Rehnquist is not at all creepily Machiavellian, like Burger. In fact, while he's known for making the case conferences extremely brief and businesslike, he's also acknowledged as more than evenhanded when it comes to handing out opinions—occasionally even assigning himself a crappy one, just to be fair. Still, there is little doubt that Rehnquist will go down in the books as an extremely influential chief justice, regardless of the fact that O'Connor and Anthony Kennedy will ultimately have had far more influence over the case law emerging from the Rehnquist Court than he did.
As an amateur historian, Rehnquist knows this well. In his 2001 book, The Supreme Court,he attempts to explain why John Marshall left such a massive footprint on the political landscape by reminding readers that Marshall was not the first chief justice, merely the first chief justice anyone remembers. "Marshall's predecessors were probably both better-known men in the young republic at the time of their respective appointments than Marshall was in 1801, but neither appeared to see any opportunity in the post in which they served." [Italics mine.] Marshall was acutely aware of the political potential for himself and the Supreme Court, and he seized it, nabbing all of constitutional history right along with it. As Rehnquist notes in his book, many of the most famous chief justices were not the most brilliant jurists. They were big-picture operators—with one eye on the law and the other on the Washington political scene. This is how Rehnquist has made such a significant impression on the court: not with eloquent opinions (his opinions tend to be short and workmanlike) or obsessive professorial absorption in the nuance of the law. He will be remembered instead as a great administrator, the head of an exceptionally collegial court, a savvy observer of history and government, and a man who saw many of his political views morph from the extreme minority to the law of the land.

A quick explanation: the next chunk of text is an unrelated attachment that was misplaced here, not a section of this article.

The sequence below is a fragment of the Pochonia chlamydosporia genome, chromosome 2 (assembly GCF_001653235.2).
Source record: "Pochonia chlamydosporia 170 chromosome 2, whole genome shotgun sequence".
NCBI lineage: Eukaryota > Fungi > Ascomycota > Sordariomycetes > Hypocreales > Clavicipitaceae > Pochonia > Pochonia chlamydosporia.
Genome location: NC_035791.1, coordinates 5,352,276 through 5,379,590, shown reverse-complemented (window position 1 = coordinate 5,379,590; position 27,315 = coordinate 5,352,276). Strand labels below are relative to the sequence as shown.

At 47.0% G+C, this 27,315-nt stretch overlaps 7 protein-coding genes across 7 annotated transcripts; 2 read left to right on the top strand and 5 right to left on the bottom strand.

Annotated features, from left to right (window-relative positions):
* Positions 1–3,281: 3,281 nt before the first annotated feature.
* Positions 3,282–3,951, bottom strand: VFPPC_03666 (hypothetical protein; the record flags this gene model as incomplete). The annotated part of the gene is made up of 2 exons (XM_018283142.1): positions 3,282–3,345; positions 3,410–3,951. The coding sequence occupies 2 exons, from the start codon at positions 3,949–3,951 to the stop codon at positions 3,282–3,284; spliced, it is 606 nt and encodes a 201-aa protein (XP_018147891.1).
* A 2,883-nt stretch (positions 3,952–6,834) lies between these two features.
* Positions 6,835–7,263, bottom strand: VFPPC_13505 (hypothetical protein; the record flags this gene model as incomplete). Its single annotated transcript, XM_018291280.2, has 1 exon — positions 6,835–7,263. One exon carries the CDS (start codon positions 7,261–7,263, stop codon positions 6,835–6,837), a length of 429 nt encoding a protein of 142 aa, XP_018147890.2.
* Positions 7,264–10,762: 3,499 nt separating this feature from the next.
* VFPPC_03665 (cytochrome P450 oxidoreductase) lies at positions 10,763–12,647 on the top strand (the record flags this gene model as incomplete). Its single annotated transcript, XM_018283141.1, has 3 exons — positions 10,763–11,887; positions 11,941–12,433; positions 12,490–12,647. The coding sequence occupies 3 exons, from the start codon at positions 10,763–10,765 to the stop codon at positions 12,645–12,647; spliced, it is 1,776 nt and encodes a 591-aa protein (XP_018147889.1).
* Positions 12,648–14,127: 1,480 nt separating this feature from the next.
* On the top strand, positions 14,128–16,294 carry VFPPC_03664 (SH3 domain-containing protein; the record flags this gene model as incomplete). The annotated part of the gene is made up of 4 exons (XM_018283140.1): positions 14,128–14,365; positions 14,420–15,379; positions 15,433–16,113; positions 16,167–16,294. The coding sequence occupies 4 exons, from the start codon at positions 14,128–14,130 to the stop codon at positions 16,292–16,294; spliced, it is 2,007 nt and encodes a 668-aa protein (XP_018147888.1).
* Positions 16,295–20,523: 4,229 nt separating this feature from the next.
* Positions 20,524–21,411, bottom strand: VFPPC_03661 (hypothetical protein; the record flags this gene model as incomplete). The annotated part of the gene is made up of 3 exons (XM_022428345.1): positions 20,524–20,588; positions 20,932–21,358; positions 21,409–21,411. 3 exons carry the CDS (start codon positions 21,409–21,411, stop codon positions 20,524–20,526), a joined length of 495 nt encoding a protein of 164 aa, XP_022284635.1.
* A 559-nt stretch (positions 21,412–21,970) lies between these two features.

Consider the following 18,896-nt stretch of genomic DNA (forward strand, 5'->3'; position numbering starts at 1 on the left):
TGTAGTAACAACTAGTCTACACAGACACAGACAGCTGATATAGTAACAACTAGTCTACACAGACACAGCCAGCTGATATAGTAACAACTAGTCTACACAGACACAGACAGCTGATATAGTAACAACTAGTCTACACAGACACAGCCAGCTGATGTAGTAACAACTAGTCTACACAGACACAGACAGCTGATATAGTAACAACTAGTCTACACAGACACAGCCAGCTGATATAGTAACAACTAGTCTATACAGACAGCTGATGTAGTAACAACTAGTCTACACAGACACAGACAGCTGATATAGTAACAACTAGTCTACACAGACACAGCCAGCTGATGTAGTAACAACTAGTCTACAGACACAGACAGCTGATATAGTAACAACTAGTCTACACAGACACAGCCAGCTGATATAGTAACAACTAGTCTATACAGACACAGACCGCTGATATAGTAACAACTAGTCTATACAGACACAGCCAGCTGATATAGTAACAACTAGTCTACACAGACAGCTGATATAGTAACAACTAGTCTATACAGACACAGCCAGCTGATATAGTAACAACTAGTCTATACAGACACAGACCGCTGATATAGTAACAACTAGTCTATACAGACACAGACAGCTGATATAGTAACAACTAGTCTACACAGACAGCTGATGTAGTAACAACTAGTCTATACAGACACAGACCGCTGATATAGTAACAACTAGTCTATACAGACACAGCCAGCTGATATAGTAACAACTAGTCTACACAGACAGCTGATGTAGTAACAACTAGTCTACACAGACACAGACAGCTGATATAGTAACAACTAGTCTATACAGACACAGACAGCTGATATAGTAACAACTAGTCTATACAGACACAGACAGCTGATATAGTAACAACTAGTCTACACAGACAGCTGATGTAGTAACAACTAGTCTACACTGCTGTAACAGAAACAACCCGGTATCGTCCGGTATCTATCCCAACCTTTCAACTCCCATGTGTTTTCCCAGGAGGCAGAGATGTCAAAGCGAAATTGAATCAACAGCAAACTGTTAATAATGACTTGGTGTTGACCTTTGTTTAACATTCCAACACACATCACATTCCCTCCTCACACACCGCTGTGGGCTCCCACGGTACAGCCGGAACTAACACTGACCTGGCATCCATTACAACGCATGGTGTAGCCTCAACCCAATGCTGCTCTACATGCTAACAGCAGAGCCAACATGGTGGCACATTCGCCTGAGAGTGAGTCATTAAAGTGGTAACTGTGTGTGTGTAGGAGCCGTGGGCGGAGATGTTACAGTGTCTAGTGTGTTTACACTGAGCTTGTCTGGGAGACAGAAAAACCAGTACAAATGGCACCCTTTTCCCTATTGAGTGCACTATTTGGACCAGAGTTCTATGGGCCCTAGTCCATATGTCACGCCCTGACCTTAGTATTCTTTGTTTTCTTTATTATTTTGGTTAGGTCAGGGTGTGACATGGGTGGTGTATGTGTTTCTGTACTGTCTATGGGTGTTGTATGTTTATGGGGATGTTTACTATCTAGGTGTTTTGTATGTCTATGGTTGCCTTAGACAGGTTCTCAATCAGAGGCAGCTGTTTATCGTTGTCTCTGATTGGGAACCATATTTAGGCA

Does it really matter who steps into the chief justice's striped robe? It might. A canny politician or rabid ideologue can use all these seemingly trivial powers to wrench the court onto a vastly different trajectory, whereas a bookish or naive successor could just fade back into the red velvet curtain. Layer this uncertainty over all the other uncertainties surrounding the court's future, and it's just one more question mark, as the great confirmation wars begin.
Dahlia Lithwick writes about the courts and the law for Slate.
Illustration by Robert Neubecker.